Wednesday, October 3, 2012

Making a Quiver

 Heads up folks, this is going to be a long one. :o)

At the beginning of the summer, The Boyfriend and I started going to this fantastic little semi-local archery practice. I had shot a handful of times (most of them three years ago) and came with my dinky little fiberglass bow and my loaner arrows. But everyone there made me feel comfortable and welcome. It's a great practice, and I should write more about shooting at some point.

Anyway, The Boyfriend decided that I needed a quiver. Since his quiver is handmade, and we wanted mine to match, we went online to start pricing out leather. It turns out though, that leather is expensive unless you're buying in bulk. And since we didn't really need 100+ yards of leather, we decided to ask around at the archery practice, to see if anyone had any resources for buying smaller chunks of dried out cow skin.

The Forrester who runs the practice (and owns the range) told us that he happened to have some leather sitting around. Turns out that he's the kind of guy who has a little bit (or a lot) of everything laying around, ready to be shared or given away. It was a nice big piece of leather that probably cost about $50 or so, so The Boyfriend and I settled on a trade. We would get the leather, and in turn we would make a quiver for the Forrester. Deal.

So we took the piece of leather to The Boyfriend's house and got to work. This is what we started with:

The next step was to look at the leather we had, and try to envision a quiver. Since The Boyfriend had made a few quivers before (and taught a class on it) he knew what we had to do. He had me get out some paper and start the design work.

You can see some of our design work in this picture. We dug out the box of leather scraps to see if we would be inspired. In the end we decided to make a simple black leather quiver with a tan stripe down the middle where the lacing would go. Next we got some newspaper and started cutting out pattern pieces. It's always important to measure twice and cut once, and doubly so when you're working with an expensive (and tough) material like leather.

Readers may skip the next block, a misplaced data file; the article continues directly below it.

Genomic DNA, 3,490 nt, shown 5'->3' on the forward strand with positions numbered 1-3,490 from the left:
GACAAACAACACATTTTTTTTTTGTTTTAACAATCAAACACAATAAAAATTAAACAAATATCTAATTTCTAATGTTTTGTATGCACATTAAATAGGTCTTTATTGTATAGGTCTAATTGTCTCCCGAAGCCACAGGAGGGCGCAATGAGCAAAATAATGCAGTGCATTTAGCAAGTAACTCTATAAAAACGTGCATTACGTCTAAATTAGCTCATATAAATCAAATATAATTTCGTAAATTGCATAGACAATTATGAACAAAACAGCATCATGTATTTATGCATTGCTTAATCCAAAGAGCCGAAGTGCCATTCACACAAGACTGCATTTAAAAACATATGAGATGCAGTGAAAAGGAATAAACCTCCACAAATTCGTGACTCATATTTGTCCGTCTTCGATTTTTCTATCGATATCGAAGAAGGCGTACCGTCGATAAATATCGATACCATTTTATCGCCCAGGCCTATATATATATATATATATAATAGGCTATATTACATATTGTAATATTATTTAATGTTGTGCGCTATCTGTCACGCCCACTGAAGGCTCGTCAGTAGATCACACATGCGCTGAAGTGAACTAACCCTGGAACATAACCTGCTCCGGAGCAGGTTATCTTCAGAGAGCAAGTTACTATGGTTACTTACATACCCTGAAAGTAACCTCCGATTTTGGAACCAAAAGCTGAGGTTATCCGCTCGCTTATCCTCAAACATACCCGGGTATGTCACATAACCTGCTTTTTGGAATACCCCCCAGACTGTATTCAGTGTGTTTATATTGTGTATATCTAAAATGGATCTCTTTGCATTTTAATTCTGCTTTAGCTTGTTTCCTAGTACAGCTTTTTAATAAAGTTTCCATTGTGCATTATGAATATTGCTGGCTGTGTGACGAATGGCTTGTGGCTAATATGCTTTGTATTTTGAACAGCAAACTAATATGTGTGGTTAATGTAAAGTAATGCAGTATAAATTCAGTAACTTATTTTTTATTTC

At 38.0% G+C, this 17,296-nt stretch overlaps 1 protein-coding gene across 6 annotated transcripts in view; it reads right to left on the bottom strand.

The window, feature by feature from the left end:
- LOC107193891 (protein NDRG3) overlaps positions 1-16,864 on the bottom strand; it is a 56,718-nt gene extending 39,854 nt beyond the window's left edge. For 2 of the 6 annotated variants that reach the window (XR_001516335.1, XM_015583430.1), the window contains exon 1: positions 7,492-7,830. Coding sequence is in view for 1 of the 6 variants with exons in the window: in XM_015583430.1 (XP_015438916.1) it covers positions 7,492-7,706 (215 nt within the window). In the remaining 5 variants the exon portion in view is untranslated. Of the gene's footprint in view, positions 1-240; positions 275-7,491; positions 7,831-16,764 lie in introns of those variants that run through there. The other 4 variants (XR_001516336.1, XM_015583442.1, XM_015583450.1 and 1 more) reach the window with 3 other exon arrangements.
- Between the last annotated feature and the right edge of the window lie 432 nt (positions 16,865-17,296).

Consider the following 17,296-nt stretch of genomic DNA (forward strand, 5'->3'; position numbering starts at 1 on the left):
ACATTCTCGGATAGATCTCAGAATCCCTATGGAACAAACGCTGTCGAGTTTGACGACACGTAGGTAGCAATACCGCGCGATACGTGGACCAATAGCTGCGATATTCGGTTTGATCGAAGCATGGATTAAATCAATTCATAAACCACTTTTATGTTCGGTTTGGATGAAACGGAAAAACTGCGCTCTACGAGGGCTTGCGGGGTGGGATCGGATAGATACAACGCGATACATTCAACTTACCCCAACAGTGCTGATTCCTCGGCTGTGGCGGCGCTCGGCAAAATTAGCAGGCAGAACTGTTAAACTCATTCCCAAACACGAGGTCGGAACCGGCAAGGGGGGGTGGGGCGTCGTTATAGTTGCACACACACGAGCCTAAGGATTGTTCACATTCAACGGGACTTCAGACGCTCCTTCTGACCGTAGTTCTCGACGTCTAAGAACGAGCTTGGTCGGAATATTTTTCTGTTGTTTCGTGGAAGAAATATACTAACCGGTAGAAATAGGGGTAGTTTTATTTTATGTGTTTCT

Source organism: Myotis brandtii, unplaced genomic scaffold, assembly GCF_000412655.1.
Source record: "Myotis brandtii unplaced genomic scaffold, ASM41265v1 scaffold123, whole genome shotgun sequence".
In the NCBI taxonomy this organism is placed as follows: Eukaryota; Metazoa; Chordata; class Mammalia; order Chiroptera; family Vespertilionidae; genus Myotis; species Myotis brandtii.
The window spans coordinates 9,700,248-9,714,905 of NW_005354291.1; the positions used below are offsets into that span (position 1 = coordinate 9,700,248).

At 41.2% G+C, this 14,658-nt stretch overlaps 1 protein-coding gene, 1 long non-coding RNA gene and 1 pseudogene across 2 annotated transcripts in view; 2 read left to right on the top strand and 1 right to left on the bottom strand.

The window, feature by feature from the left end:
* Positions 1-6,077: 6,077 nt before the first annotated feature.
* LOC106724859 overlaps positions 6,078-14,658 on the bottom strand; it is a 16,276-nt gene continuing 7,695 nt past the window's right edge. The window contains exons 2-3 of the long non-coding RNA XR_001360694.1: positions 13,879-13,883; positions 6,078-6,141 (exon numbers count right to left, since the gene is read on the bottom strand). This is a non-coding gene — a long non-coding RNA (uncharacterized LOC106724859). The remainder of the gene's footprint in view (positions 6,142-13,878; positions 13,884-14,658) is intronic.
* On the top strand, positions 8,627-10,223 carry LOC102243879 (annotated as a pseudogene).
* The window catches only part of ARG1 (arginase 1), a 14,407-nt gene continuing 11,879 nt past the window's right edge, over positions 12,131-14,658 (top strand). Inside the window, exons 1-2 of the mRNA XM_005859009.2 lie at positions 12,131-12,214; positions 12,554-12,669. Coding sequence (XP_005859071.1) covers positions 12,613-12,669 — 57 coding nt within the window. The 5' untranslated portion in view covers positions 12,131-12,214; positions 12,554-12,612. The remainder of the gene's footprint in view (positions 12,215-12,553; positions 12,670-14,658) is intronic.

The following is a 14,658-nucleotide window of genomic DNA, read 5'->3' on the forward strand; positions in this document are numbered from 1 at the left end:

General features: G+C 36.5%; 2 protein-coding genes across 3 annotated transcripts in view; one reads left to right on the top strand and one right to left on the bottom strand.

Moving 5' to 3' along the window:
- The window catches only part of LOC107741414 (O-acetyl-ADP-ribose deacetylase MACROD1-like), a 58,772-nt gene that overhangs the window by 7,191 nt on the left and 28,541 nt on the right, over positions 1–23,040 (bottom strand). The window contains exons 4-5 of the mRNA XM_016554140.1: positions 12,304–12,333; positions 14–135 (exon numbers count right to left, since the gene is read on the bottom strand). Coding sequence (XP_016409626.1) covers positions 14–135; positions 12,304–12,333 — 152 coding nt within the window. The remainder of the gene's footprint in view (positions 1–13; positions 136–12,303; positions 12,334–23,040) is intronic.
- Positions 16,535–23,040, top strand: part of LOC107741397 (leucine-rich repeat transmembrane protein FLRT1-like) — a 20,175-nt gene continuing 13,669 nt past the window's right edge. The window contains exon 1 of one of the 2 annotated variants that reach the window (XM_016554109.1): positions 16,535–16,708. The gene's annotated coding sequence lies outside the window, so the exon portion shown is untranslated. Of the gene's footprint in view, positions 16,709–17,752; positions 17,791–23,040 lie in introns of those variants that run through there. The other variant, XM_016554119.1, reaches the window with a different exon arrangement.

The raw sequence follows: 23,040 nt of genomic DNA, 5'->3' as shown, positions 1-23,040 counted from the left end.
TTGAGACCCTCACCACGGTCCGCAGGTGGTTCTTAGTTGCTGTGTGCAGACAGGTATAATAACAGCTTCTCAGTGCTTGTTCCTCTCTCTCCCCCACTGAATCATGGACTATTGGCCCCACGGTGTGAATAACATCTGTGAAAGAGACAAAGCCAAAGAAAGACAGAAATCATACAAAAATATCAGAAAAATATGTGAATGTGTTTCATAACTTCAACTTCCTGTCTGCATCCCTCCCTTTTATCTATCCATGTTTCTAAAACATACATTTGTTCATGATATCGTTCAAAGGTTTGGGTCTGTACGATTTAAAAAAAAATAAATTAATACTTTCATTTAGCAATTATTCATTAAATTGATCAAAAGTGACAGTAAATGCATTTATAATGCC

We laid the pattern pieces on the leather and carefully cut everything out. We measured the pieces against each other to see how the finished product to see how it was going to look.

Not too shabby, huh? The Boyfriend had the tan leather laying around, and since it looked so nice we decided to add another stripe across the top of the quiver. The next step was to sit and use a leather-punch to punch holes up and down the sides of the pieces so that they could be sewn together.
My hand did not like that particular activity...

After all of that punching it was time to start the very tedious job of lacing all the different pieces together. First the sides:

Then the bottom piece:

  Then the decorative stripe across the top and the strap that would allow someone to wear the quiver over their back:

Don't I look cute? And finally, it wouldn't be one of The Boyfriend's projects without a power-tool involved, so he got out the drill to add some final holes to the top of the quiver.

And that's how you make a quiver! Or, at least, that's how we make a quiver. Here's the finished product from the back, and being modeled by my FFIL (Future Father In Law):

The quiver was a ton of fun to make, and I really think that The Forrester was impressed with it when we presented it to him. He said that he definitely got his money's worth in terms of our little trade. Eventually, we'll use the considerable amount of leather that we have left over to make my quiver. Which, if you'll remember, was the entire point of getting the leather... Oh well, I'm sure we'll get to it eventually...

We worked on a few other projects throughout the summer (we built a back-top for The Boyfriend's archery target), and I hope to be able to post about them some time soon. But for now, I hope this little post will hold you guys over.

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